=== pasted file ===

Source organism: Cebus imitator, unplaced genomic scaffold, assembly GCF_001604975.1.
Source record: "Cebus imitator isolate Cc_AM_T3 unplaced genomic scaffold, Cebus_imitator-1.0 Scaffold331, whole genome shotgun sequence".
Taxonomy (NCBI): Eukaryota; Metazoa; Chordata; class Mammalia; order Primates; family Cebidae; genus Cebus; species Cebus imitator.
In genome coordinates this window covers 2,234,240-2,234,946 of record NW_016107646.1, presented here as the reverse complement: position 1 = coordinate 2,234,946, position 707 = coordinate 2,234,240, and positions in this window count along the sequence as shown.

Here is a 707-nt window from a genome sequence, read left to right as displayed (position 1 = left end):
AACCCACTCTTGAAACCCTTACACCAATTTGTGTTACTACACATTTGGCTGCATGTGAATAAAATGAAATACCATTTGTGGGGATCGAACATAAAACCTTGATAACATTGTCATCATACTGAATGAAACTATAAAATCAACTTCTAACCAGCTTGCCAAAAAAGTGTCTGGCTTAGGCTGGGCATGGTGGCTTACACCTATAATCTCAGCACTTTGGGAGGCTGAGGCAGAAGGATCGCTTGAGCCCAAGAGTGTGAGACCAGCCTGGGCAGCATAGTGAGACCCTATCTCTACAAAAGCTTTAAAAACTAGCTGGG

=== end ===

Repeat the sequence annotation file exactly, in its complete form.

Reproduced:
Source organism: Cebus imitator, unplaced genomic scaffold, assembly GCF_001604975.1.
Source record: "Cebus imitator isolate Cc_AM_T3 unplaced genomic scaffold, Cebus_imitator-1.0 Scaffold331, whole genome shotgun sequence".
Taxonomy (NCBI): Eukaryota; Metazoa; Chordata; class Mammalia; order Primates; family Cebidae; genus Cebus; species Cebus imitator.
In genome coordinates this window covers 2,234,240-2,234,946 of record NW_016107646.1, presented here as the reverse complement: position 1 = coordinate 2,234,946, position 707 = coordinate 2,234,240, and positions in this window count along the sequence as shown.

Here is a 707-nt window from a genome sequence, read left to right as displayed (position 1 = left end):
AACCCACTCTTGAAACCCTTACACCAATTTGTGTTACTACACATTTGGCTGCATGTGAATAAAATGAAATACCATTTGTGGGGATCGAACATAAAACCTTGATAACATTGTCATCATACTGAATGAAACTATAAAATCAACTTCTAACCAGCTTGCCAAAAAAGTGTCTGGCTTAGGCTGGGCATGGTGGCTTACACCTATAATCTCAGCACTTTGGGAGGCTGAGGCAGAAGGATCGCTTGAGCCCAAGAGTGTGAGACCAGCCTGGGCAGCATAGTGAGACCCTATCTCTACAAAAGCTTTAAAAACTAGCTGGG